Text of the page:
The myc oncogene is one of the most common loci of genetic abnormalities in breast cancer, particularly in older women. Paradoxically, its amplification has been associated with rapid proliferation, with malignant progression, and with programmed cell death (apoptosis). Our preliminary studies in vitro with human and mouse mammary epithelial cells and in vivo in transgenic mouse models have suggested that co-overexpression of tgfa and myc genes leads to rapid proliferation, anchorage independent growth, suppression of apoptosis, genetic instability, and malignant progression. The purpose of this grant is to utilize a combination of in vitro and in vivo approaches l) to establish the mechanism of TGFalpha/EGF suppression of Myc-induced apoptosis, 2) to establish the mechanism of Myc disregulation of the cell cycle 3) to determine the consequences of TGFalpha/Myc co-overexpression and the role of Bcl-XL for genetic instability in vitro, and 4) to study the consequences of co-overexpression of Myc with TGFalpha versus Bcl-XL for genetic changes during tumor progression in vivo. Our preliminary data have established a strong influence of TGFalpha/EGF to induce Bcl-XL at the mRNA and protein levels; this may explain anti-apoptotic effects of the EGFR pathway. We have established that Myc strongly activates cdk-2, leading to hyperphosphorylation and inactivation of Rb-1; this may allow G1 shortening in conjunction with cell cycle aberrations when the EGFR/cdk-4 pathway is activated. We have established collaborations to utilize multicolor spectral karyotyping and comparative genomic hybridization (CGH) for in vitro analysis of genetic instability resulting from coexposure of mammary epithelial cells to Myc and TGFalpha or Bcl-XL. An assay of genetic instability due to gene amplification will also be employed. P53 structure and function will be considered as an independent, but interacting variable in Myc-dependent tumor cells. We will use CGH along with a point mutagenesis reporter system for studies in vivo on the relationship between TGFalpha induction of Bcl-XL, apoptosis, genetic changes, and tumor progression. This grant will provide insight into the genetic and biological consequences of Myc oncogene expression, particularly relevant to postmenopausal breast cancer.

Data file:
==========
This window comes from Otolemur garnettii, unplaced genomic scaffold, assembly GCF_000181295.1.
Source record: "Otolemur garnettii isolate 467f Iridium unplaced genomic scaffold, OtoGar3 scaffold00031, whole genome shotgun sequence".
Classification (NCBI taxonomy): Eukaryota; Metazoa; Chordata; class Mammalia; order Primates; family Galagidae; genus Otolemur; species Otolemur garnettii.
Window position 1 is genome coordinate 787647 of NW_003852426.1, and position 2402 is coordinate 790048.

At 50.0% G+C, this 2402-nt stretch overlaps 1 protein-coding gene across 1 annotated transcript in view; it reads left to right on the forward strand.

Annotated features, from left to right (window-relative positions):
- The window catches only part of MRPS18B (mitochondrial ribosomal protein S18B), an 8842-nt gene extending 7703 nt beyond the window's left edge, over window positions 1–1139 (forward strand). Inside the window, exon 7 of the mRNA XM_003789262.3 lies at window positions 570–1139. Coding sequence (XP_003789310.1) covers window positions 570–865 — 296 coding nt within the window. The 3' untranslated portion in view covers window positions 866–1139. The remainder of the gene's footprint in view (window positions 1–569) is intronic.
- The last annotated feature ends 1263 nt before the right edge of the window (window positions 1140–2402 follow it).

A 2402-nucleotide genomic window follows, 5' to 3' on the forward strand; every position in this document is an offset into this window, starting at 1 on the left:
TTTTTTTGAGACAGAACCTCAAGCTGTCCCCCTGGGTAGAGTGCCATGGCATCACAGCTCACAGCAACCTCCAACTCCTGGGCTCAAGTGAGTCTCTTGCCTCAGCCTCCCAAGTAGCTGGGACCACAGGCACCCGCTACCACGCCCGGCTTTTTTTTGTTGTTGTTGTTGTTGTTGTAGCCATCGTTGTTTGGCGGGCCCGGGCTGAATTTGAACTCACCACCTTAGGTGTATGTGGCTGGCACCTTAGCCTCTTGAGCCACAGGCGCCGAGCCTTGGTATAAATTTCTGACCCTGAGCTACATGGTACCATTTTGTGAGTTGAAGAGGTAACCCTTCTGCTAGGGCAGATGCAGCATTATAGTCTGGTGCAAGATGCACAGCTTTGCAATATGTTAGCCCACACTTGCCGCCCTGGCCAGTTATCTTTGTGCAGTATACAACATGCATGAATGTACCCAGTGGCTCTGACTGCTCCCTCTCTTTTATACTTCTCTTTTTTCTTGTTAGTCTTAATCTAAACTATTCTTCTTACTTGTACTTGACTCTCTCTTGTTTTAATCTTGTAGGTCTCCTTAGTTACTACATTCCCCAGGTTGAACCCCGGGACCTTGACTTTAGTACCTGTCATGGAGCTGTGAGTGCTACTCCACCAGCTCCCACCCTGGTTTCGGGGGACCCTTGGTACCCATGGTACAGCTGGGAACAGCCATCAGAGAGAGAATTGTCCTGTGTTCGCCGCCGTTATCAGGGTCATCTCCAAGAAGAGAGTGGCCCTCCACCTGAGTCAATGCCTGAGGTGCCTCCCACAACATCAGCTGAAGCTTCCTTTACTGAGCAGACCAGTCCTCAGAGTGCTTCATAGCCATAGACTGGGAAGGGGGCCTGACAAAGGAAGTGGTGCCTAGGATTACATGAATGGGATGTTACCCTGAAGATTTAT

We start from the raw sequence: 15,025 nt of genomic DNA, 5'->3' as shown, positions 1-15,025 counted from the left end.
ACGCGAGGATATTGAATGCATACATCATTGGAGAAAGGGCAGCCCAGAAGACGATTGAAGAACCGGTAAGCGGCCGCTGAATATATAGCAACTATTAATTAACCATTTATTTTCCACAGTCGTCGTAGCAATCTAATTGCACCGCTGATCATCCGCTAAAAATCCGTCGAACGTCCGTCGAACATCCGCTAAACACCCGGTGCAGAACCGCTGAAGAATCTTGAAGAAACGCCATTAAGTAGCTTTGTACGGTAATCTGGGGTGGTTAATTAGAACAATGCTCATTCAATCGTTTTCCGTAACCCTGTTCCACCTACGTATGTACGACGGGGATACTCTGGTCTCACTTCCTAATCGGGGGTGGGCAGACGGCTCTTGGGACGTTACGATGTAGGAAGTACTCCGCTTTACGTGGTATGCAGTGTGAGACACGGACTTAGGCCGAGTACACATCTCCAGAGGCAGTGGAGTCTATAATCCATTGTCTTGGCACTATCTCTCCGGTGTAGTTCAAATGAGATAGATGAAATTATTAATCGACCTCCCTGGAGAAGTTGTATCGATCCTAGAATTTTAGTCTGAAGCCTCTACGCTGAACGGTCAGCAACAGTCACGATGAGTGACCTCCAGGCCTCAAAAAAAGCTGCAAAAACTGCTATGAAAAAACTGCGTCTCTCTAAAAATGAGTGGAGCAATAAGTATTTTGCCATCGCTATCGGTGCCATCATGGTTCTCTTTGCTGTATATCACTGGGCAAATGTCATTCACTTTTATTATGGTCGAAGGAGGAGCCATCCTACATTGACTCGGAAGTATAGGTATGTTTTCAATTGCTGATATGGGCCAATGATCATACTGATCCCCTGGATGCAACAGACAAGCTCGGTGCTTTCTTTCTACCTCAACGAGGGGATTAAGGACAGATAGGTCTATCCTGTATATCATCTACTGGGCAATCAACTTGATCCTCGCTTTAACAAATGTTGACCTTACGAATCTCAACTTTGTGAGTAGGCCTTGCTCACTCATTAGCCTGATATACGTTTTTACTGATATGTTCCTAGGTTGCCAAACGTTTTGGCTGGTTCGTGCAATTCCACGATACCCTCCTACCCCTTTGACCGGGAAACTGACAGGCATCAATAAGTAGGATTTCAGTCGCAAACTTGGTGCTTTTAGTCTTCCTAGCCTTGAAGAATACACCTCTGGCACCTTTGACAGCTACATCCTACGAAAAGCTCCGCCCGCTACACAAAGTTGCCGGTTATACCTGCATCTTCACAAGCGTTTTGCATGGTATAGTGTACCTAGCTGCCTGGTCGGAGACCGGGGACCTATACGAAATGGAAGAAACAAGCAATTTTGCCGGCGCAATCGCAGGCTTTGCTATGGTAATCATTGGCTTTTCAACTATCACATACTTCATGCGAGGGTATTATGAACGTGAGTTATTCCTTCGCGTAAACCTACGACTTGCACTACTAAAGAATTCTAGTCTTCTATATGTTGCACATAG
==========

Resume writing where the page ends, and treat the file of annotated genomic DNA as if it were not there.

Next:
National Institute of Health (NIH)
National Institute on Aging (NIA)
Research Project (R01)
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Pathology B Study Section (PTHB)
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Sierra, Felipe
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Georgetown University
Internal Medicine/Medicine
Schools of Medicine
United States
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